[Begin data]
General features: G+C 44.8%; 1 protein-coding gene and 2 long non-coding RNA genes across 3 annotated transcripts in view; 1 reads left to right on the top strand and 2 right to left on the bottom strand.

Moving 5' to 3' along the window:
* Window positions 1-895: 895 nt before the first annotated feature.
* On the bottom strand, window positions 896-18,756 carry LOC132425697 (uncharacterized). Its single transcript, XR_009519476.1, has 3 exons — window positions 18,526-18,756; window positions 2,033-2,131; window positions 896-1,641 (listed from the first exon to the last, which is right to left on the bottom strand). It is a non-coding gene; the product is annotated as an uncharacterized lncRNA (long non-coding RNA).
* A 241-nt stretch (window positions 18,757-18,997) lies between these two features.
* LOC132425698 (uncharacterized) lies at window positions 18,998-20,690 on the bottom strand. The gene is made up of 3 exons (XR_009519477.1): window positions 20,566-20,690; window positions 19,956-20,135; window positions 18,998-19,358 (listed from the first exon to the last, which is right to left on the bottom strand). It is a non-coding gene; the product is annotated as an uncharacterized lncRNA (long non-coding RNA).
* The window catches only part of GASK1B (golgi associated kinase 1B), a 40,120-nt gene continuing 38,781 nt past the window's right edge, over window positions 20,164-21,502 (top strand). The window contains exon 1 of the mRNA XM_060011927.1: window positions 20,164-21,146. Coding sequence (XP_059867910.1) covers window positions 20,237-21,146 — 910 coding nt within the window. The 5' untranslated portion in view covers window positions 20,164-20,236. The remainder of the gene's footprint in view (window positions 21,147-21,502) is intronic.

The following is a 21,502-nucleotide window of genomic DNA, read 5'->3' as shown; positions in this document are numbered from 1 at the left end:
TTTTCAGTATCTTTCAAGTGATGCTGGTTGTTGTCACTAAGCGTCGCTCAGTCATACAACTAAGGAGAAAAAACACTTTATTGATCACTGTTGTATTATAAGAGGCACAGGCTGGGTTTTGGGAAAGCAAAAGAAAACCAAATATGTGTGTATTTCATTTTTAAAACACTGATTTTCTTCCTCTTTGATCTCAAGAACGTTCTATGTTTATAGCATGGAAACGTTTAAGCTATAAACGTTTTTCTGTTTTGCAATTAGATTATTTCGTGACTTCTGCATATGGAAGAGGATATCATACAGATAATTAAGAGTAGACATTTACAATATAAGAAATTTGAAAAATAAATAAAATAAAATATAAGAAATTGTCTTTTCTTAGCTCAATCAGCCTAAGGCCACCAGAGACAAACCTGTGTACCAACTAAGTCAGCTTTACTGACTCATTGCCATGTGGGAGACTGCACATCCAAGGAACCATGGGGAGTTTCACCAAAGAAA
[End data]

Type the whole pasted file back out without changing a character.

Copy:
General features: G+C 44.8%; 1 protein-coding gene and 2 long non-coding RNA genes across 3 annotated transcripts in view; 1 reads left to right on the top strand and 2 right to left on the bottom strand.

Moving 5' to 3' along the window:
* Window positions 1-895: 895 nt before the first annotated feature.
* On the bottom strand, window positions 896-18,756 carry LOC132425697 (uncharacterized). Its single transcript, XR_009519476.1, has 3 exons — window positions 18,526-18,756; window positions 2,033-2,131; window positions 896-1,641 (listed from the first exon to the last, which is right to left on the bottom strand). It is a non-coding gene; the product is annotated as an uncharacterized lncRNA (long non-coding RNA).
* A 241-nt stretch (window positions 18,757-18,997) lies between these two features.
* LOC132425698 (uncharacterized) lies at window positions 18,998-20,690 on the bottom strand. The gene is made up of 3 exons (XR_009519477.1): window positions 20,566-20,690; window positions 19,956-20,135; window positions 18,998-19,358 (listed from the first exon to the last, which is right to left on the bottom strand). It is a non-coding gene; the product is annotated as an uncharacterized lncRNA (long non-coding RNA).
* The window catches only part of GASK1B (golgi associated kinase 1B), a 40,120-nt gene continuing 38,781 nt past the window's right edge, over window positions 20,164-21,502 (top strand). The window contains exon 1 of the mRNA XM_060011927.1: window positions 20,164-21,146. Coding sequence (XP_059867910.1) covers window positions 20,237-21,146 — 910 coding nt within the window. The 5' untranslated portion in view covers window positions 20,164-20,236. The remainder of the gene's footprint in view (window positions 21,147-21,502) is intronic.

The following is a 21,502-nucleotide window of genomic DNA, read 5'->3' as shown; positions in this document are numbered from 1 at the left end:
TTTTCAGTATCTTTCAAGTGATGCTGGTTGTTGTCACTAAGCGTCGCTCAGTCATACAACTAAGGAGAAAAAACACTTTATTGATCACTGTTGTATTATAAGAGGCACAGGCTGGGTTTTGGGAAAGCAAAAGAAAACCAAATATGTGTGTATTTCATTTTTAAAACACTGATTTTCTTCCTCTTTGATCTCAAGAACGTTCTATGTTTATAGCATGGAAACGTTTAAGCTATAAACGTTTTTCTGTTTTGCAATTAGATTATTTCGTGACTTCTGCATATGGAAGAGGATATCATACAGATAATTAAGAGTAGACATTTACAATATAAGAAATTTGAAAAATAAATAAAATAAAATATAAGAAATTGTCTTTTCTTAGCTCAATCAGCCTAAGGCCACCAGAGACAAACCTGTGTACCAACTAAGTCAGCTTTACTGACTCATTGCCATGTGGGAGACTGCACATCCAAGGAACCATGGGGAGTTTCACCAAAGAAA